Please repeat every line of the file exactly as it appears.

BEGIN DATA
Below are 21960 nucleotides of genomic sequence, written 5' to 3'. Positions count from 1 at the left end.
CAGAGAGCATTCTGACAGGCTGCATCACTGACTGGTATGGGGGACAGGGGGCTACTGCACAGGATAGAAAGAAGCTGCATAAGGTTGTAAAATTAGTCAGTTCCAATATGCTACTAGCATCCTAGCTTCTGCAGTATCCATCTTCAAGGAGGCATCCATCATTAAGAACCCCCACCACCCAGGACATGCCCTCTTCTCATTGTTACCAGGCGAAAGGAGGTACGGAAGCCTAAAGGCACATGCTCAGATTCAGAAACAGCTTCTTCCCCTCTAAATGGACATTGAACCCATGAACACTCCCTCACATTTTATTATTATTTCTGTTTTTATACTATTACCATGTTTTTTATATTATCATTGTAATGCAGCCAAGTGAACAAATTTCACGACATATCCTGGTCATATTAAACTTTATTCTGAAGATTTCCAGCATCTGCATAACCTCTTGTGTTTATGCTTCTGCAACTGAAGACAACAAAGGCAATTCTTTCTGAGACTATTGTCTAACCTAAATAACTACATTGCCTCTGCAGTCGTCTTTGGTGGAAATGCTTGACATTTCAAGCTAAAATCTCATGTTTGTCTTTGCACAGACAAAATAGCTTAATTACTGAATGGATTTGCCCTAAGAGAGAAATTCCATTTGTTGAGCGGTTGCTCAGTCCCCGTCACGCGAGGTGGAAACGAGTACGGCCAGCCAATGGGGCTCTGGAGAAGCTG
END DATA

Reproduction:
Below are 21960 nucleotides of genomic sequence, written 5' to 3'. Positions count from 1 at the left end.
CAGAGAGCATTCTGACAGGCTGCATCACTGACTGGTATGGGGGACAGGGGGCTACTGCACAGGATAGAAAGAAGCTGCATAAGGTTGTAAAATTAGTCAGTTCCAATATGCTACTAGCATCCTAGCTTCTGCAGTATCCATCTTCAAGGAGGCATCCATCATTAAGAACCCCCACCACCCAGGACATGCCCTCTTCTCATTGTTACCAGGCGAAAGGAGGTACGGAAGCCTAAAGGCACATGCTCAGATTCAGAAACAGCTTCTTCCCCTCTAAATGGACATTGAACCCATGAACACTCCCTCACATTTTATTATTATTTCTGTTTTTATACTATTACCATGTTTTTTATATTATCATTGTAATGCAGCCAAGTGAACAAATTTCACGACATATCCTGGTCATATTAAACTTTATTCTGAAGATTTCCAGCATCTGCATAACCTCTTGTGTTTATGCTTCTGCAACTGAAGACAACAAAGGCAATTCTTTCTGAGACTATTGTCTAACCTAAATAACTACATTGCCTCTGCAGTCGTCTTTGGTGGAAATGCTTGACATTTCAAGCTAAAATCTCATGTTTGTCTTTGCACAGACAAAATAGCTTAATTACTGAATGGATTTGCCCTAAGAGAGAAATTCCATTTGTTGAGCGGTTGCTCAGTCCCCGTCACGCGAGGTGGAAACGAGTACGGCCAGCCAATGGGGCTCTGGAGAAGCTG